"My humanity is bound up in yours, for we can only be human together." “When I hear people say politics and religion don't mix, I wonder what Bible they are reading.” (Archbishop Desmond Tutu)

"And what does the Lord require of you but to do justly, and to love kindness and mercy, and to humble yourself and walk humbly with your God?" Micah 6.8

"Whatever is true, whatever is noble, whatever is right, whatever is pure, whatever is lovely, whatever is admirable--if anything is excellent or praiseworthy--think about such things." Philippians 4.19

"Work out your salvation with fear and trembling." Philippians 2.12

Wednesday, May 16, 2012

The pupils have have spoken. I'm just not sure what they said.

In our ongoing cycle of management imposed self-improvement we have reached the stage in the school year when we are encouraged to seek pupil feedback. Someone has found a template evaluation sheet which has been adapted for each subject area. Mine is Religious Studies. The first thing I did was to remove the word "boring" from the list of possible responses: the form was clearly not designed by a teacher. Every child believes every subject is boring: it is a Pavlovian response.

I was gratified to discover that the vast majority of my students believe that I explain things clearly, that I am exciting and interesting to listen to, that my work is well presented and organised, that I am enthusiastic about my subject and that my lesson objectives are clear. There are two questions on the evaluation sheet which have elicited some interesting responses however.
  • What should the teacher do less of?
  • What should the teacher do more of?
Predictably some of my more disaffected students have answered for the first question:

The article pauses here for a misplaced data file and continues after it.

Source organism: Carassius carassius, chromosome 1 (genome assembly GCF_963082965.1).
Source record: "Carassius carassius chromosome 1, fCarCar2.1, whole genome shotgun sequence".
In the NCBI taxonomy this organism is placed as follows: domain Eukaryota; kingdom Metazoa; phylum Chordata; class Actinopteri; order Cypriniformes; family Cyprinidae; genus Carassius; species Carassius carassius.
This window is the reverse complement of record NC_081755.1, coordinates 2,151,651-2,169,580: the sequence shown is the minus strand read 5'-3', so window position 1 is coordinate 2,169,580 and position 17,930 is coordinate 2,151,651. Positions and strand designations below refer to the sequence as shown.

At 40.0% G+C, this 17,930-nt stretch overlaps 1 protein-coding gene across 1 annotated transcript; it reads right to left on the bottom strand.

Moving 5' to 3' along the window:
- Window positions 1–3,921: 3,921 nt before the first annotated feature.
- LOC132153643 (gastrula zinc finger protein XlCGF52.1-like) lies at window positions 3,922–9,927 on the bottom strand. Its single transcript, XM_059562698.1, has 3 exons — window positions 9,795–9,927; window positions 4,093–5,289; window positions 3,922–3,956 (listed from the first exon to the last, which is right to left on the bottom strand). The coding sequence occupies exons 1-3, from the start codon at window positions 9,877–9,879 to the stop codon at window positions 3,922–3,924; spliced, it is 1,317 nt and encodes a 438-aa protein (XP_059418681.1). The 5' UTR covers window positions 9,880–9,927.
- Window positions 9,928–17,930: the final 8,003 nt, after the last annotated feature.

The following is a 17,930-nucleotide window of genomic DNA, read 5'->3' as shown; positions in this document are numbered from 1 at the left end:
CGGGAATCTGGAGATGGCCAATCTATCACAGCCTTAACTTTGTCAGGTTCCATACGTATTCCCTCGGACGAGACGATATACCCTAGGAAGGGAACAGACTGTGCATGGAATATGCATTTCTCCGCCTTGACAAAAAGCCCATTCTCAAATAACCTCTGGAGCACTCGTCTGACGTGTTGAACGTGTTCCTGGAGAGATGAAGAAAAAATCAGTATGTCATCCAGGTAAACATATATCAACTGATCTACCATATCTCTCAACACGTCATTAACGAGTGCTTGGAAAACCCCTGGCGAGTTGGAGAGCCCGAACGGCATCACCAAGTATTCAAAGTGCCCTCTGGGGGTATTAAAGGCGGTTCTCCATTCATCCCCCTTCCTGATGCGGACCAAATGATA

• Religion
  • God
  • Writing - or in one case," writting".
  • Homework
  • Worksheets: (I don't use worksheets so I wonder where that one has been in his head in my lessons ).
  • Copying from text books: (I tend not to use text books either).
When it came to considering what I should do more of, some pupils clearly saw this as a more general wish-list.
  • Sing
  • Dance
  • Dress as a polar bear
  • Paint yourself green and pretend to be a brocolli.
  • Striptease.
  • Kill .......... (insert name of child who has been getting on your nerves.)
  • French
My lessons from now on will be very interesting.


  1. I think the list of things you should do less of are excellent suggestions which we all should aspire to. And I will certainly be dressing like a polar bear more often from now on.

  2. But I thought teachers were all-singing-and-dancing practitioners with a bit of juggling thrown in.

    1. Do take care about suggesting juggling. The very last time I ever sat in the front row of a class, my Engineering Mechanics professor saw fit to demonstrate a principle of dynamics by juggling a claw hammer.

  3. Sing, dance, Dress as polar bear, eh? Throw in riding a unicycle, and you'll have an act you can take to Britian's Got Talent when you retire! You're sure to win!

    1. I used to think they were more sophisticated but now I'm not so sure.

      I remember once wheeling the TV/DVD combo in and before I'd even announced what I showing one kid raised her eyebrows in a mock longsuffering look and said "Boring." I used to think that even a striptease and a tap-dance wouldn't move them!

    2. After watching BGT on youtube, and seeing the level of talent that sent everyone over the top, I figured you could win. I did love David Walliams a lot. I even bought his book 'Boy in the Dress,' and enjoyed it(yes I do have a juvenile brain).

  4. Do the broccoli impersonation when Ofsted come in. Explain you were responding to student feedback.